Bob had recently retired from his long career as a vet. He was known to many in the bluegrass community as one of the nicest banjo and mandolin pickers ever.
Bob grew up in Bergen County NJ and Manhattan. He started out as a teenager picking country music guitar (Hank Snow was his favorite), but like so many others, converted to bluegrass banjo when he heard an early Flatt & Scruggs 78 RPM record.
While attending college at West Virginia Wesleyan he started playing banjo in a 1950s regional band, The Johnson Brothers & Bob Mavian, in Pennsylvania and upstate New York. They played on Doc Williams’ Border Riders show on WWVA. He was probably the very first “northern college boy banjo picker” on the Grand Ole Opry in 1958 with the Cumberland Mountain Boys including Jimmy Maynard and Bill Thomas. They even cut a 78 record. Bob was drafted by the Opry management as Bill Monroe’s banjo player for a few broadcasts. Bob always said ruefully, “all he played then was Sally Jo,” which has no banjo break!
After graduating Cornell veterinary, Bob did a brief practice in Paris, KY where he befriended J.D. Crowe, but then he and his wife Barbara returned to New York in the early 60s, first Long Island, and eventually to his decades-long home and practice in Westchester County. Bob gave up music for several years, but when the bluegrass festivals started to take off in a big way in the northeast, he and his family joined in the camping and music and he returned to banjo picking with vigor. He formed two bands, Dark Horse and Horse Country in the ’70s and ’80s. Sirius/XM deejay Chris Jones got his start as Bob’s guitar player and lead singer in Horse Country, along with Barry Mitterhoff on mandolin.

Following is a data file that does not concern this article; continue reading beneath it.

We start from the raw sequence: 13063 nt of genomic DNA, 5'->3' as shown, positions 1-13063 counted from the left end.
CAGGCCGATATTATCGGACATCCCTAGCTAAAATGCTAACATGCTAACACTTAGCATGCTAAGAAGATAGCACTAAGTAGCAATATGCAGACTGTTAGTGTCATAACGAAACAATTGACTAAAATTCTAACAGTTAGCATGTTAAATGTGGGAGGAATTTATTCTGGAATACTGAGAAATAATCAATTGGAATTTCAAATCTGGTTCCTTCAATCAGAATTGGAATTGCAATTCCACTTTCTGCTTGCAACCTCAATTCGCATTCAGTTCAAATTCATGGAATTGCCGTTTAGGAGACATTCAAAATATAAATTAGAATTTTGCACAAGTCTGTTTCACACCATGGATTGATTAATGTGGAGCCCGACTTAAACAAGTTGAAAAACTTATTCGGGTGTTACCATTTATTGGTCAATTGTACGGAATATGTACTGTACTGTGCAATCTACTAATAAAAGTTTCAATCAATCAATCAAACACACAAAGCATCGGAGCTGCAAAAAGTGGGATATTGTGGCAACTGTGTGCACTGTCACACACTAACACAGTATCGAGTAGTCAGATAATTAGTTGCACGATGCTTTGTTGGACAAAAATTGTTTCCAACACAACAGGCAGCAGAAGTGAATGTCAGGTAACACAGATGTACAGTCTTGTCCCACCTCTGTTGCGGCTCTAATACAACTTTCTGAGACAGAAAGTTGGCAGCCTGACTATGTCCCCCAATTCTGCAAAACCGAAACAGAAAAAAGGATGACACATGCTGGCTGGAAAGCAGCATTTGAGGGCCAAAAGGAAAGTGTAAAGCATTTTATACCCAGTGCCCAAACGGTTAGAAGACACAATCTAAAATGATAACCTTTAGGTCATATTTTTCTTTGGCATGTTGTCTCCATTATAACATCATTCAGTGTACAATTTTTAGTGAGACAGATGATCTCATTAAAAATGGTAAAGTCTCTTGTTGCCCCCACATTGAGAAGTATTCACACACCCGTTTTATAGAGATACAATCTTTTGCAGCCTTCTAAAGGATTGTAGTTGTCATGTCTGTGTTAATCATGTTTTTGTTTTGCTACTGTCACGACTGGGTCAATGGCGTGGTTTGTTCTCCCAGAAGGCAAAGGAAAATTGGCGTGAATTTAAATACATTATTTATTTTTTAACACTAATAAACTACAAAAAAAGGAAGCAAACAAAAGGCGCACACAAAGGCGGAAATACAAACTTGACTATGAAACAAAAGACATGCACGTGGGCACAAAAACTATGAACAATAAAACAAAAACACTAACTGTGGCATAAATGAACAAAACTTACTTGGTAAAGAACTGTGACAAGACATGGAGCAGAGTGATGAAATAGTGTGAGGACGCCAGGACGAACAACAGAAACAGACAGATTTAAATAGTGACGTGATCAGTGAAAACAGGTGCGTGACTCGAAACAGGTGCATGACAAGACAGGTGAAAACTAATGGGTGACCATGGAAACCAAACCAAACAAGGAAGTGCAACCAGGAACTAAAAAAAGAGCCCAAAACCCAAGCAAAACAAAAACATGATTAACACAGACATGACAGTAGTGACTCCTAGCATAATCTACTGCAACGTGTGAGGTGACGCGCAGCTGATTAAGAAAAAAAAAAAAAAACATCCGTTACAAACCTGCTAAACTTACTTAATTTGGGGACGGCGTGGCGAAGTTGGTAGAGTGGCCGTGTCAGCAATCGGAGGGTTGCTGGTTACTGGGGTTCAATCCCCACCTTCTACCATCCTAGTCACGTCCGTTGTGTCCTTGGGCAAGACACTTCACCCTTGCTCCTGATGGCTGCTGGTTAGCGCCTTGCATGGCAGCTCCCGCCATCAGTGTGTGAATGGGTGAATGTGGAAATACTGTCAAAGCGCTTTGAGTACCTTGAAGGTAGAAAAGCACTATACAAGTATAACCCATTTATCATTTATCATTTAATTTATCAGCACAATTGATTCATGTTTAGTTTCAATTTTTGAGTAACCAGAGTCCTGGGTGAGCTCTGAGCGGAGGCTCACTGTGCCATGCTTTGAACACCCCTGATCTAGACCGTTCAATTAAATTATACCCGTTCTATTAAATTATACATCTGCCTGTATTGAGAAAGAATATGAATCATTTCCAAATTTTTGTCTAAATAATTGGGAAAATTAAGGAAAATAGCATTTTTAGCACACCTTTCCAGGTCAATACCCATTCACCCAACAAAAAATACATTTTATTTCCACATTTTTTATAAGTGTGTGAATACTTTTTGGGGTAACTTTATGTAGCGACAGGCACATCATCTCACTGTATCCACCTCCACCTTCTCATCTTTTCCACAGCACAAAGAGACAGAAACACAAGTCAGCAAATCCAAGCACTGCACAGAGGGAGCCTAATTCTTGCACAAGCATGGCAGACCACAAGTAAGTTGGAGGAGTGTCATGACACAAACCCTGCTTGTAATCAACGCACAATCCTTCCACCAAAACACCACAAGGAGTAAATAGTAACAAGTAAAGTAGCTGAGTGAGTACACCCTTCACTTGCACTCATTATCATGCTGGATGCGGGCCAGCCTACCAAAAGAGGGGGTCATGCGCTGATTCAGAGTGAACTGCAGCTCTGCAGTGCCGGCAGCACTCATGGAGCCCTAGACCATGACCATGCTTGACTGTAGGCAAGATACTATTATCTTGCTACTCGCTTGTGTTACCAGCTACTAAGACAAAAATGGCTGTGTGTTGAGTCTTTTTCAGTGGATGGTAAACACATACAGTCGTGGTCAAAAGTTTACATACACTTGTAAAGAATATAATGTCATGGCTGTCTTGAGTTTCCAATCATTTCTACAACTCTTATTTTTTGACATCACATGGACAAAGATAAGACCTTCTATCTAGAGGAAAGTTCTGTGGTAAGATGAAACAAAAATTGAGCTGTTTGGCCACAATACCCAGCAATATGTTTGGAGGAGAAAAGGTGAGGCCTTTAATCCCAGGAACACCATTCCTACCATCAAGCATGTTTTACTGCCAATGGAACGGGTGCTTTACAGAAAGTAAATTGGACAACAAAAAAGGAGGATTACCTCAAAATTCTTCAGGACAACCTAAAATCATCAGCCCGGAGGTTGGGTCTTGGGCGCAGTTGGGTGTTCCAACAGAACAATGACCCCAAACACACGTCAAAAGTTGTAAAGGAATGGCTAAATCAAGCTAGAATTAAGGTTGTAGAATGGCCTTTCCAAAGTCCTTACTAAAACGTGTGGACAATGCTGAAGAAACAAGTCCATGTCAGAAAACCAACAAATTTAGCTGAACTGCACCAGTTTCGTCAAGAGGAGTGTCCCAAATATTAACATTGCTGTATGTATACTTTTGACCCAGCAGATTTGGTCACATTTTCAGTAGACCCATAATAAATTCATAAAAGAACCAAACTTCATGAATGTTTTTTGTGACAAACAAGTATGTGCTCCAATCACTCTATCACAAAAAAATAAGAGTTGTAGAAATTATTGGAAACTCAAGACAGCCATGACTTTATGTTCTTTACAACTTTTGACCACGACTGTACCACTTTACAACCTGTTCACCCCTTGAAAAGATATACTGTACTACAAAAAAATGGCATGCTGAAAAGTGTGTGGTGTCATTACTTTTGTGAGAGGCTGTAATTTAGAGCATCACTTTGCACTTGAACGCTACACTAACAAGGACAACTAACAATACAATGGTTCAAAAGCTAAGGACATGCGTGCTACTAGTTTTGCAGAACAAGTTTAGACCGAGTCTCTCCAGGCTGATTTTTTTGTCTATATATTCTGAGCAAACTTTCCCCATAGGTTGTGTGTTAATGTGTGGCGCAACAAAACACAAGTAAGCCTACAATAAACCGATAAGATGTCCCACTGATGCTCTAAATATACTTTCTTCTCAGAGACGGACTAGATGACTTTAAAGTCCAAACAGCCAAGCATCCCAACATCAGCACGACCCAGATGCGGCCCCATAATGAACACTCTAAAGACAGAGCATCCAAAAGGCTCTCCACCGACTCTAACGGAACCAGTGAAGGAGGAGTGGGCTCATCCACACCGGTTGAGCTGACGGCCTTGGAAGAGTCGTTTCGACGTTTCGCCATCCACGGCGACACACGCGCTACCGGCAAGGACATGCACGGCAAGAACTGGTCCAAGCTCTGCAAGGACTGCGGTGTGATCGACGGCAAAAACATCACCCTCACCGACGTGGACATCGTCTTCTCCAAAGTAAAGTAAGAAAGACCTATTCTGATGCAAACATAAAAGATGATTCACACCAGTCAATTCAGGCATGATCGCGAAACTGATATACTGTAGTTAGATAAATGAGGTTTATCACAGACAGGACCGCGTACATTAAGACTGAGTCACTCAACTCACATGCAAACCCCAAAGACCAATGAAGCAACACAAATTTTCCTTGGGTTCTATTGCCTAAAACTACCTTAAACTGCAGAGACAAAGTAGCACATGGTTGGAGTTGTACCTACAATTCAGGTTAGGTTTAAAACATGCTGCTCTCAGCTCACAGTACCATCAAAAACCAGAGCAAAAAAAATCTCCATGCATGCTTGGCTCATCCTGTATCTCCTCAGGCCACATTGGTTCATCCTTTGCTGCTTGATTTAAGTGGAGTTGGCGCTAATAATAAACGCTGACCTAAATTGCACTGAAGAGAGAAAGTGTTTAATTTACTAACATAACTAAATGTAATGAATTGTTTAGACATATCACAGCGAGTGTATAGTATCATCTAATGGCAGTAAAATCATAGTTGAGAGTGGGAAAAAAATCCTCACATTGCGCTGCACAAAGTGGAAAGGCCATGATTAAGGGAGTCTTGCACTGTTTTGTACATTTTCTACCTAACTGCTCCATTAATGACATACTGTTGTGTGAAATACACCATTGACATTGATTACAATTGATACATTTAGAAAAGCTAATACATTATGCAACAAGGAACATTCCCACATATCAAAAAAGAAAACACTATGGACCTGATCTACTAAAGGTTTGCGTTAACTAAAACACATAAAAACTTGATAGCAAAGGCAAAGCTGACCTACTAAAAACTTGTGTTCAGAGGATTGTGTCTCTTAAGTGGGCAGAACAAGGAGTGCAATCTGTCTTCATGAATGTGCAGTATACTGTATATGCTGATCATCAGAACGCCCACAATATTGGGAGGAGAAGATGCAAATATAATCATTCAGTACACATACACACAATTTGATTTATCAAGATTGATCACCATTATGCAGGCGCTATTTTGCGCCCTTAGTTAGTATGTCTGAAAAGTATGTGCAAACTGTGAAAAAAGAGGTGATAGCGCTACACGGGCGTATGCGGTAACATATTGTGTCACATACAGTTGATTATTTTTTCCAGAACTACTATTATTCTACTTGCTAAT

Through the ’70s and ’80s Bob was a “go to” banjo man for a few northeastern bands, including John Herald, Tex Logan, and the Sykes Boys (Ernie Sr. and Jr.). Bob was recorded with the Sykes Boys on the compilation LP of the old Berkshire Mountains/Winterhawk festival in upstate NY.
Bob’s banjo tastes were heavily influenced by Earl Scruggs and JD Crowe. He also was a dedicated baritone singer, again following Earl and J.D.
During a long sickness in 1988-89, Bob took up the mandolin. In 1990 he developed his alter-ego, “Gibson Case” as the mandolin picking, lead singing half of The Case Brothers – Martin & Gibson. As a Case Brother for 10 years, Bob made two recordings and appeared on festivals from Mississippi to Nova Scotia and at several IBMA annual conventions. The mandolin suited his traditional bluegrass tastes. He absorbed the old styles of Bill Monroe, Bill Bolick, Everett Lilly and Ira Louvin. But he also loved Herschel Sizemore and was ever ready to play Rebecca.
Bob made only occasional personal apperances with banjo or mandolin since 2000, highlighted by appearances with NYC’s Big Apple’achia, and on the IBMA Roots & Branches “Old Tyme Opry” shows.
Bob and Barbara never missed a summer of festivals since the early 1970s, and were looking forward to their favorites in New England this summer.
Bob’s other love was horses. He had been a rodeo rider in his teen years, a farmhand many summers during college, had a horse veterinary practice in Kentucky, and kept two beloved horses at his small Westchester farm for decades.
Bob was a placid, friendly, undemanding man no matter how or where you met him, ever ready to join a jam session at a festival. There isn’t a person who can remember Bob even raising his voice in anger. He was always ready to teach banjo, guitar, mandolin and harmony singing in a friendly, informal way. He will be sorely missed in the northeastern bluegrass community. The fond memorials have been pouring from northeastern bluegrass radio shows and even Chris Jones’ Sirius/XM program.
To quote Bill Monroe, another horse lover, “Good Bye Old Pal.”
Latest posts by Dick Bowden (see all)
- 5 String Flamethrower – Rob McCoury - August 19, 2014
- The Hayloft Gang, the Story of the National Barn Dance - June 10, 2014
- Lester Armistead passes - May 3, 2014
If you enjoyed this article, subscribe to receive more just like it.